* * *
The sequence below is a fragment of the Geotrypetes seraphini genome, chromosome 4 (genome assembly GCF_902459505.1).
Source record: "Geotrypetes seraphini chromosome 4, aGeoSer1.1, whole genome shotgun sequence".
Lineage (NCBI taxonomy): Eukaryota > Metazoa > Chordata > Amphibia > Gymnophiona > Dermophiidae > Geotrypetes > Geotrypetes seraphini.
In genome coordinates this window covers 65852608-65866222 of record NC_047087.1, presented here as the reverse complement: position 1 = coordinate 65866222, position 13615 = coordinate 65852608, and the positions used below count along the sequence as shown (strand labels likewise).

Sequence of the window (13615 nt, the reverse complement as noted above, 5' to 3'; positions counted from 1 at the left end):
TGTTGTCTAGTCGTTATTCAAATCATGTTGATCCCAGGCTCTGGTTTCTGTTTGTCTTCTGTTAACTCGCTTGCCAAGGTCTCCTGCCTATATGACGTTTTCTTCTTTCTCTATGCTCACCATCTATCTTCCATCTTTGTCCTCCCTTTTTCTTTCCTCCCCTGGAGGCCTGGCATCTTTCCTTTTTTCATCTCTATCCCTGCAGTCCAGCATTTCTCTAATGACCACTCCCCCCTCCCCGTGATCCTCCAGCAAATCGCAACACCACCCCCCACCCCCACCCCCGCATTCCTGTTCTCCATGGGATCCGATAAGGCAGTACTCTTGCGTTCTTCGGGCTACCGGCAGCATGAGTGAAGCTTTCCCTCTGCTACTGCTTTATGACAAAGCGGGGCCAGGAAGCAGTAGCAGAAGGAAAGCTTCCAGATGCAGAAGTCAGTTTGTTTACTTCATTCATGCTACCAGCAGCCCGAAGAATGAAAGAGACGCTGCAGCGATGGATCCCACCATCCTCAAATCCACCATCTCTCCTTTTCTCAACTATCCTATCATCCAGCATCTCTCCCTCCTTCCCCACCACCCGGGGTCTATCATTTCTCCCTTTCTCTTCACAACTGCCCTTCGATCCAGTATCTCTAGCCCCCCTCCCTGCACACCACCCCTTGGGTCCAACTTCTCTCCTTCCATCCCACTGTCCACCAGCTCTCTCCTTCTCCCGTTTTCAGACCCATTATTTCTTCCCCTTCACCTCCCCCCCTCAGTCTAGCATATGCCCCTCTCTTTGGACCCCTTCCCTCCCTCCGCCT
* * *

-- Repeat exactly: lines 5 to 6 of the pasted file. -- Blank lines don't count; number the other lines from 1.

Sequence of the window (13615 nt, the reverse complement as noted above, 5' to 3'; positions counted from 1 at the left end):
TGTTGTCTAGTCGTTATTCAAATCATGTTGATCCCAGGCTCTGGTTTCTGTTTGTCTTCTGTTAACTCGCTTGCCAAGGTCTCCTGCCTATATGACGTTTTCTTCTTTCTCTATGCTCACCATCTATCTTCCATCTTTGTCCTCCCTTTTTCTTTCCTCCCCTGGAGGCCTGGCATCTTTCCTTTTTTCATCTCTATCCCTGCAGTCCAGCATTTCTCTAATGACCACTCCCCCCTCCCCGTGATCCTCCAGCAAATCGCAACACCACCCCCCACCCCCACCCCCGCATTCCTGTTCTCCATGGGATCCGATAAGGCAGTACTCTTGCGTTCTTCGGGCTACCGGCAGCATGAGTGAAGCTTTCCCTCTGCTACTGCTTTATGACAAAGCGGGGCCAGGAAGCAGTAGCAGAAGGAAAGCTTCCAGATGCAGAAGTCAGTTTGTTTACTTCATTCATGCTACCAGCAGCCCGAAGAATGAAAGAGACGCTGCAGCGATGGATCCCACCATCCTCAAATCCACCATCTCTCCTTTTCTCAACTATCCTATCATCCAGCATCTCTCCCTCCTTCCCCACCACCCGGGGTCTATCATTTCTCCCTTTCTCTTCACAACTGCCCTTCGATCCAGTATCTCTAGCCCCCCTCCCTGCACACCACCCCTTGGGTCCAACTTCTCTCCTTCCATCCCACTGTCCACCAGCTCTCTCCTTCTCCCGTTTTCAGACCCATTATTTCTTCCCCTTCACCTCCCCCCCTCAGTCTAGCATATGCCCCTCTCTTTGGACCCCTTCCCTCCCTCCGCCT